Mexican Fat Bike Adventure Part 1
Thanks to a crosstown ride from Boulders On Broadway, we headed out, the four of us, Travis Mcmaster, Dirty Biker, Devon Balet, and myself, for what would be 6 days of fat bike hustling across the desert and muddy ocean deltas of Sonora B.C. Mexico. With the two Surly Pugsleys, and the two Salsa Mukluks in two, it was on.
We show up at Nenas Mexico shuttle service with a reservation for four and bikes. We arrive at this shady little strip center on the west side of Phoenix that looks more like Mexico than Mexico itself. Corny, the owner tells us that the shuttle they use won’t work for us, and that if we come around back we can check out the 1992 Chevy Astrovan that can take us and our bikes across the border. This thing is sitting on blocks, with the drive-train laying on the ground and some dude wrenching away underneath it. He tells us that we all have to pay double and the back seat could come out to accommodate our fat bikes, to which we obliged, and proceeded to wait for the drive train to be reattached, the oil changed, and the battery jumped. Roar, this piece of shit fires up, we pile in, and proceed towards La Cholla Mexico drinking beers with the driver all the way!!!
Long story short, we roll into La Cholla Mexico around 10:30 at night, ride a few miles and find ourselves pouring back a few shots and some fine Indio cerveza. We are told by the locals that we could safely sleep on a playground up the street. We head out around midnight, find camp, and post up for the night. This town was bare, nothing but empty homes, which seems to be a common theme in Mexico.
We awoke the next morning to an oncoming downpour. Sheets of rain, sleet, and hail pouring down on what is to be our first day of 200 some odd miles of bike touring through muddy bogs, dirt roads, highways, and beaches. Finally, around noon, the rain ceases and we head out through huge puddles on what would be four-six hours of thick, exhausting, and challenging beach/mud bogging.
The beach was tacky as can be, fun to ride on, and huge. It seemed to go from sea to shore for a good quarter mile plus, at points even more. This was no stroll in San Diego people. At certain areas, we would have to pedal so hard for a good 1000 yards, that if you stopped, you and the bike would sink two feet deep. All you could do was drop to the granny gear and pedal like you were pedaling a Mack truck up a big hill. At the end of each of these bogs, you felt more and more invigorated, yet exhausted each time. My chamois was rubbing me dry, and the burning was becoming unbearable. Dirty reached into his ditty and pulled out a small tube of Dznuts medictaed chamois cream, what turned out to be the unsung hero of my trip, and on we rode, painlessly there-after. Remember, my “clown”bike was weighing in at an easy 65 pounds with all the gear I had packed, and with the 3.8 inch tires at 10 psi, we did our best to float along whenever possible.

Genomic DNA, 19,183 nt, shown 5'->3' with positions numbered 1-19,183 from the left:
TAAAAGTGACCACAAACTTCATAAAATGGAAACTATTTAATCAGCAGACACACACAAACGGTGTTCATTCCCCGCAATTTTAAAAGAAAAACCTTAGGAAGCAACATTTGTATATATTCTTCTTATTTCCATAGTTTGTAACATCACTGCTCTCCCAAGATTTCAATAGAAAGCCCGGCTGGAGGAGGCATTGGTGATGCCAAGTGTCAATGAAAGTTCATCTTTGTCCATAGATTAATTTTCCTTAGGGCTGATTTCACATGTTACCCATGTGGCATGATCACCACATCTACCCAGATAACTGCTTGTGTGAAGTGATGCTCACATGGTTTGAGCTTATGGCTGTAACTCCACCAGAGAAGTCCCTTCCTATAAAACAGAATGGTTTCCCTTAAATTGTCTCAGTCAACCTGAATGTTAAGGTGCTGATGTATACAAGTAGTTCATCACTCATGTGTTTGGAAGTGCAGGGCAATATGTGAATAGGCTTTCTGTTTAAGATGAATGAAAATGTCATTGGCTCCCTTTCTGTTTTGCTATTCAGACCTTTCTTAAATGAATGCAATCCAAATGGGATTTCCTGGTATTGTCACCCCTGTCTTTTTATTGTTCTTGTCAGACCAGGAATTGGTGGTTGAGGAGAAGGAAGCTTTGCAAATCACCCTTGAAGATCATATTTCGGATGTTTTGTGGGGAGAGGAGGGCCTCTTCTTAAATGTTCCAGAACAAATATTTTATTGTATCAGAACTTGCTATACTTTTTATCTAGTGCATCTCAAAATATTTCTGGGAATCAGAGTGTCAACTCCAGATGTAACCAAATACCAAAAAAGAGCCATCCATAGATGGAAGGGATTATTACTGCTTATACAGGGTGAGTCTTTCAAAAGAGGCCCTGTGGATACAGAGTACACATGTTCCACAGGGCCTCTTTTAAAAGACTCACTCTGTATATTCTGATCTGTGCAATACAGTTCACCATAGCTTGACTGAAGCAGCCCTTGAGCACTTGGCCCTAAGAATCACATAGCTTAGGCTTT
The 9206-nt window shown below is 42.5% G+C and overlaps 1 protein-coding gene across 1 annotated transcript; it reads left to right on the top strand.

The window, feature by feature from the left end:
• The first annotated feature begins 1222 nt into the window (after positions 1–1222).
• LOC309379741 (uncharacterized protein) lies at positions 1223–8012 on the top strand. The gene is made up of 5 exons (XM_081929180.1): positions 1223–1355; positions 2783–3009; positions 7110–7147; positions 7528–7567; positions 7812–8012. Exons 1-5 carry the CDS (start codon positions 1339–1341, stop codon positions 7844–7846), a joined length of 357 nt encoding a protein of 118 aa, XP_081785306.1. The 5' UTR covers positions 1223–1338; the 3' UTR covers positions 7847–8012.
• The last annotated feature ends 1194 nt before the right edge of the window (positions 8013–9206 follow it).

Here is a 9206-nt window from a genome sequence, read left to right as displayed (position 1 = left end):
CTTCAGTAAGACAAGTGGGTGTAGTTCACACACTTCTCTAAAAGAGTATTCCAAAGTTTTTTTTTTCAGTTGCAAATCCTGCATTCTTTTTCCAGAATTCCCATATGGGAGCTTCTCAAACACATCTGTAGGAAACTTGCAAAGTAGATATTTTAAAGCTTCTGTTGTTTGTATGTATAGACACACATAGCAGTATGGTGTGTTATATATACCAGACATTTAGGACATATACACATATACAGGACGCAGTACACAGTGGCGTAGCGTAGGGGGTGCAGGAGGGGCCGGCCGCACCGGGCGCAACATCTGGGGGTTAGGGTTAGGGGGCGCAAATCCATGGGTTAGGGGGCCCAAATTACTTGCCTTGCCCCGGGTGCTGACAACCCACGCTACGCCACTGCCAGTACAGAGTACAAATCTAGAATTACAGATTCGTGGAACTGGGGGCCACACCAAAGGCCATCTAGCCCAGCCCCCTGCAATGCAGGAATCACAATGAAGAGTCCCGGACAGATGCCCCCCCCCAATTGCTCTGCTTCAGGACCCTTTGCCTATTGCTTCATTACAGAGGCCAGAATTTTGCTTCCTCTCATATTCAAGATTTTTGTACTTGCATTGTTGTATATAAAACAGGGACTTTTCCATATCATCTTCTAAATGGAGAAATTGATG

I was so grateful to have my Keen Springwater cycling shoes with me. I highly recommend them for this type of adventure as they resisted water well, dried very quick, were super cush to walk in, and had an awesome toe overlap that came in hand time after time.
As we rode along the delta, we jokingly laughed about whether or not you could get a flat on seas shells, as we literally rode almost what seemed a virtual road of shells for quite some time. No sooner did the laughing end,, then Travis got himself what would be our first of 7 flats for this trip. Flats are part of the deal, but fat bike flats, combined with 65 pound bikes, and exhaustion, make for a lot of work, and lots of mental defeatism. I’ve met guys that were chick magnets, but my buddy Devon Balet is truly a “flat magnet”.
These deltas were amazingly challenging. To give you an idea of just how tiring and challenging the terrain was, we found that given their size and difficulty, it was easier to lay the bikes down and waid through the fingers of ocean that separated the delta. We would be searching in turns for a quick route through the ocean at waist level, rather than ride an extra half mile round trip around the fingers. All in all, the first day was en eye opener. About 12-15 miles in 5-6 hours of hardcore mud bogging, delta fording, and adjusting, to what would be the beginning of 4 more days of fat tire bliss.
The night came to an end as we “borrowed” shelter behind a sandy knoll on a seemingly abandoned ranch that we borrowed for the night. It was 6:00, freezing cold, literally, and dark. I was so beat and poorly prepared for the amount of calories we were burning already, that I literally just fell over twice in the last 10 minutes of the leg of the first day. I was grateful to stop, pull off my shoes, and jersey and let my amazing, and lifesaving Smartwool underwear, tee-shirt, socks, and arm warmers do what they do best, not stink and dry fast. As the sunset, we watched dolphins and cranes playfully celebrating our first day of fat tire bliss in the sunset. It was the perfect ending to the perfect day.